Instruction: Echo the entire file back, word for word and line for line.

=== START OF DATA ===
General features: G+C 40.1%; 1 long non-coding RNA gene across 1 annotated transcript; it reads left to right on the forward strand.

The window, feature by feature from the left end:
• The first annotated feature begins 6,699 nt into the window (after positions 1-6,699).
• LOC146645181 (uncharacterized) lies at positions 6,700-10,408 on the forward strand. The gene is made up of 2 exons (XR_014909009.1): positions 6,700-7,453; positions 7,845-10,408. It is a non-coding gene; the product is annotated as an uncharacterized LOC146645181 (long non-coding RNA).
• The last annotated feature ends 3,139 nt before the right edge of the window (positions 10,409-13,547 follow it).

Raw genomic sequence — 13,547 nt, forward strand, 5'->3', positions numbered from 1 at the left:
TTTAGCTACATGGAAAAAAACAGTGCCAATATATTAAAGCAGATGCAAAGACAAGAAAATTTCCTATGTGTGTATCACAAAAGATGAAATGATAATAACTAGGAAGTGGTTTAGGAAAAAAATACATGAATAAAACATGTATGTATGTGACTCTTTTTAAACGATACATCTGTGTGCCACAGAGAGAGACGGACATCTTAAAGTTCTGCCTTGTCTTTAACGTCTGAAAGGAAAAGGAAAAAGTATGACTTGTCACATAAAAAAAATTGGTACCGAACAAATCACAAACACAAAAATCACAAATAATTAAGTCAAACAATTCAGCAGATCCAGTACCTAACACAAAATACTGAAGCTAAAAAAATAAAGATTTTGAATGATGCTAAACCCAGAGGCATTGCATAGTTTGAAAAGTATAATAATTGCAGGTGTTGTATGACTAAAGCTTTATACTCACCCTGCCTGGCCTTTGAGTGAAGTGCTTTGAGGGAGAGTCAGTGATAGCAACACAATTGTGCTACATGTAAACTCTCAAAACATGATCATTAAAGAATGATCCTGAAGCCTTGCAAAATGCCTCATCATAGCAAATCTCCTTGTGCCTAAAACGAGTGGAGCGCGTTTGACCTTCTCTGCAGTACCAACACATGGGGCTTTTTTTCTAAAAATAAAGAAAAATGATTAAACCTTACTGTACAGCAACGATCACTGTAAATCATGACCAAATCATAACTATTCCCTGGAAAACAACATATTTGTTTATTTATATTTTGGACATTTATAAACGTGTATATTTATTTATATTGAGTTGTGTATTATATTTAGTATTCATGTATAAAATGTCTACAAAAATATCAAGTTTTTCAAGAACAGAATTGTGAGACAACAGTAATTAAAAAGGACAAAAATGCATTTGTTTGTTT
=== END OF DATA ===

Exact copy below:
General features: G+C 40.1%; 1 long non-coding RNA gene across 1 annotated transcript; it reads left to right on the forward strand.

The window, feature by feature from the left end:
• The first annotated feature begins 6,699 nt into the window (after positions 1-6,699).
• LOC146645181 (uncharacterized) lies at positions 6,700-10,408 on the forward strand. The gene is made up of 2 exons (XR_014909009.1): positions 6,700-7,453; positions 7,845-10,408. It is a non-coding gene; the product is annotated as an uncharacterized LOC146645181 (long non-coding RNA).
• The last annotated feature ends 3,139 nt before the right edge of the window (positions 10,409-13,547 follow it).

Raw genomic sequence — 13,547 nt, forward strand, 5'->3', positions numbered from 1 at the left:
TTTAGCTACATGGAAAAAAACAGTGCCAATATATTAAAGCAGATGCAAAGACAAGAAAATTTCCTATGTGTGTATCACAAAAGATGAAATGATAATAACTAGGAAGTGGTTTAGGAAAAAAATACATGAATAAAACATGTATGTATGTGACTCTTTTTAAACGATACATCTGTGTGCCACAGAGAGAGACGGACATCTTAAAGTTCTGCCTTGTCTTTAACGTCTGAAAGGAAAAGGAAAAAGTATGACTTGTCACATAAAAAAAATTGGTACCGAACAAATCACAAACACAAAAATCACAAATAATTAAGTCAAACAATTCAGCAGATCCAGTACCTAACACAAAATACTGAAGCTAAAAAAATAAAGATTTTGAATGATGCTAAACCCAGAGGCATTGCATAGTTTGAAAAGTATAATAATTGCAGGTGTTGTATGACTAAAGCTTTATACTCACCCTGCCTGGCCTTTGAGTGAAGTGCTTTGAGGGAGAGTCAGTGATAGCAACACAATTGTGCTACATGTAAACTCTCAAAACATGATCATTAAAGAATGATCCTGAAGCCTTGCAAAATGCCTCATCATAGCAAATCTCCTTGTGCCTAAAACGAGTGGAGCGCGTTTGACCTTCTCTGCAGTACCAACACATGGGGCTTTTTTTCTAAAAATAAAGAAAAATGATTAAACCTTACTGTACAGCAACGATCACTGTAAATCATGACCAAATCATAACTATTCCCTGGAAAACAACATATTTGTTTATTTATATTTTGGACATTTATAAACGTGTATATTTATTTATATTGAGTTGTGTATTATATTTAGTATTCATGTATAAAATGTCTACAAAAATATCAAGTTTTTCAAGAACAGAATTGTGAGACAACAGTAATTAAAAAGGACAAAAATGCATTTGTTTGTTT